Prevent frostbite: At wind chills of 15 to 30 below, exposed skin is able to get frostbitten in minutes and hypothermia may quickly set in.
Mittens are actually better than gloves, layers of dry clothing are the best option, and anyone who gets wet needs to get inside as soon as possible, doctors warn. Avoid being outdoors, if possible, or make sure all body parts are well-covered.
Check your car battery: If you don’t have access to a garage, check your vehicle’s battery before the cold arrives, experts say. Batteries that are more than three years old or that are on the verge of going dead often can’t be jump-started once they have been exposed to temperatures below zero for an extended period.
Turn down the thermostat: Dan Genest, spokesman for Dominion Virginia Power, said that utility companies are telling customers to keep their indoor temperatures relatively low, which can help prevent widespread power outages.
“If you’re comfortable with your thermostat at 68 degrees and using a blanket, you should do that,” he said. “Turn your thermostat down and save money.”
Take care with supplemental heating devices: Those whose heating systems are inadequate, or who can’t afford to pay utility bills, sometimes make dangerous decisions on how to stay warm, turning to space heaters, stoves, ovens, candles and even kerosene or propane heaters meant for the outdoors.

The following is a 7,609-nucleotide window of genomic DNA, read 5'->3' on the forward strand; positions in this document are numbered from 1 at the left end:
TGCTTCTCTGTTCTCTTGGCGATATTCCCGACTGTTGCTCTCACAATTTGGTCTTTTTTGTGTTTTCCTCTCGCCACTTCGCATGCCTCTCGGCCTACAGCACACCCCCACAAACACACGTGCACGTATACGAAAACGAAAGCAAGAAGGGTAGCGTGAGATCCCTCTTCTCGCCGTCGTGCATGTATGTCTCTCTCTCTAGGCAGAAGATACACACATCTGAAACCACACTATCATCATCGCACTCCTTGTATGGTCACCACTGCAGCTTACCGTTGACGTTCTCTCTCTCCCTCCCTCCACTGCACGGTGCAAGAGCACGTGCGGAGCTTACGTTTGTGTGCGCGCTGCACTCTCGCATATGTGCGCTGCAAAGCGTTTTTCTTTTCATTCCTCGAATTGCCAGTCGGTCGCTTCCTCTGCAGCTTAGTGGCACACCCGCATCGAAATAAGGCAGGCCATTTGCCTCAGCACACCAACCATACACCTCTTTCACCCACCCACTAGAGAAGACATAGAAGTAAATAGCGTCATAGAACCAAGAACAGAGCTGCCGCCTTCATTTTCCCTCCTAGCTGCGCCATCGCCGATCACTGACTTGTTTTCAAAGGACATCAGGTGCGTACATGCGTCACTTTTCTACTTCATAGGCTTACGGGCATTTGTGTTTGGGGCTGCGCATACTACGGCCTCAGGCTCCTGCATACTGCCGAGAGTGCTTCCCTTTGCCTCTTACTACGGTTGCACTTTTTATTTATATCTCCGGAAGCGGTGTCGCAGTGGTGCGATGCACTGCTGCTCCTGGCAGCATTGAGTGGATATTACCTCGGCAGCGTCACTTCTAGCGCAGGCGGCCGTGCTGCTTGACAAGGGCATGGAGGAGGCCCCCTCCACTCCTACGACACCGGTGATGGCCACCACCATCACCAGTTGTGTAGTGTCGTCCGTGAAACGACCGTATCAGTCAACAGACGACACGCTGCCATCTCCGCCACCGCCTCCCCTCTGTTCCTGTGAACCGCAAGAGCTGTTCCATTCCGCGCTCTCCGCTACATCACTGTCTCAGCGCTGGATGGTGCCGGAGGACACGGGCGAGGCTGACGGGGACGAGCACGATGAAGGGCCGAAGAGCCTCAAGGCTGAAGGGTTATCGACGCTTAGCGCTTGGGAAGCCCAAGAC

The U.S. Fire Administration says more than 50,000 residential fires annually are caused by heating, resulting in about 150 deaths. January is the peak month for such problems. The improper use of heating devices is also a common cause of carbon monoxide poisoning and even deaths.
Protect your pipes: With temperatures dropping into the single digits and also negative, don’t forget to protect against frozen pipes. Expanding water in pipes can cause them to break. Pipes that are most likely to freeze are those exposed to severe cold, such as swimming pool lines and water sprinkler lines that are in basements, crawl spaces, garages or attics.
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